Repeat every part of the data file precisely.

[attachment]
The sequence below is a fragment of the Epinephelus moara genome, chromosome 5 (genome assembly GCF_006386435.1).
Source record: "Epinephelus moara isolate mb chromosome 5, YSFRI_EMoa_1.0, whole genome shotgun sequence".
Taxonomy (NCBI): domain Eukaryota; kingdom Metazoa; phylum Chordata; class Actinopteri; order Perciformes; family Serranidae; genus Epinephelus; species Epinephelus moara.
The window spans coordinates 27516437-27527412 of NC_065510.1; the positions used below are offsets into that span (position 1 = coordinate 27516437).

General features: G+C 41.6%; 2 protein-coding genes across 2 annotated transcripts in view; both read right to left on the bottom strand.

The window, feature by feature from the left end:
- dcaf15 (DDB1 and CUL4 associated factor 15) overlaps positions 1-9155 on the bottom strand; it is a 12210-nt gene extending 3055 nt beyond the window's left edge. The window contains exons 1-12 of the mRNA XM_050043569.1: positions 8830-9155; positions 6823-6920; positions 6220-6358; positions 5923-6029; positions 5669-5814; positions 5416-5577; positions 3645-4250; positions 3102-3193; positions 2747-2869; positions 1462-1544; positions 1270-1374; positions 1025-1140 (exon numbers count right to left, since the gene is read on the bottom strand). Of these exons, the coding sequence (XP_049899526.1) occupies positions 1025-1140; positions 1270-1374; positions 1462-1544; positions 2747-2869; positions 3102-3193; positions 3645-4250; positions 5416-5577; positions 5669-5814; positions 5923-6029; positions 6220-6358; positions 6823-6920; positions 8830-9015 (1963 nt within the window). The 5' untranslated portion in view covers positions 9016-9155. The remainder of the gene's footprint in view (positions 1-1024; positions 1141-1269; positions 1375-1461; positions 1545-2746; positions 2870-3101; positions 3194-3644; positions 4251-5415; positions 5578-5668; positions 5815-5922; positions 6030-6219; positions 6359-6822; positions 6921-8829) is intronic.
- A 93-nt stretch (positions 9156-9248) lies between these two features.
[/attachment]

The sequence below is a fragment of the Epinephelus moara genome, chromosome 5 (genome assembly GCF_006386435.1).
Source record: "Epinephelus moara isolate mb chromosome 5, YSFRI_EMoa_1.0, whole genome shotgun sequence".
Taxonomy (NCBI): domain Eukaryota; kingdom Metazoa; phylum Chordata; class Actinopteri; order Perciformes; family Serranidae; genus Epinephelus; species Epinephelus moara.
The window spans coordinates 27516437-27527412 of NC_065510.1; the positions used below are offsets into that span (position 1 = coordinate 27516437).

General features: G+C 41.6%; 2 protein-coding genes across 2 annotated transcripts in view; both read right to left on the bottom strand.

The window, feature by feature from the left end:
- dcaf15 (DDB1 and CUL4 associated factor 15) overlaps positions 1-9155 on the bottom strand; it is a 12210-nt gene extending 3055 nt beyond the window's left edge. The window contains exons 1-12 of the mRNA XM_050043569.1: positions 8830-9155; positions 6823-6920; positions 6220-6358; positions 5923-6029; positions 5669-5814; positions 5416-5577; positions 3645-4250; positions 3102-3193; positions 2747-2869; positions 1462-1544; positions 1270-1374; positions 1025-1140 (exon numbers count right to left, since the gene is read on the bottom strand). Of these exons, the coding sequence (XP_049899526.1) occupies positions 1025-1140; positions 1270-1374; positions 1462-1544; positions 2747-2869; positions 3102-3193; positions 3645-4250; positions 5416-5577; positions 5669-5814; positions 5923-6029; positions 6220-6358; positions 6823-6920; positions 8830-9015 (1963 nt within the window). The 5' untranslated portion in view covers positions 9016-9155. The remainder of the gene's footprint in view (positions 1-1024; positions 1141-1269; positions 1375-1461; positions 1545-2746; positions 2870-3101; positions 3194-3644; positions 4251-5415; positions 5578-5668; positions 5815-5922; positions 6030-6219; positions 6359-6822; positions 6921-8829) is intronic.
- A 93-nt stretch (positions 9156-9248) lies between these two features.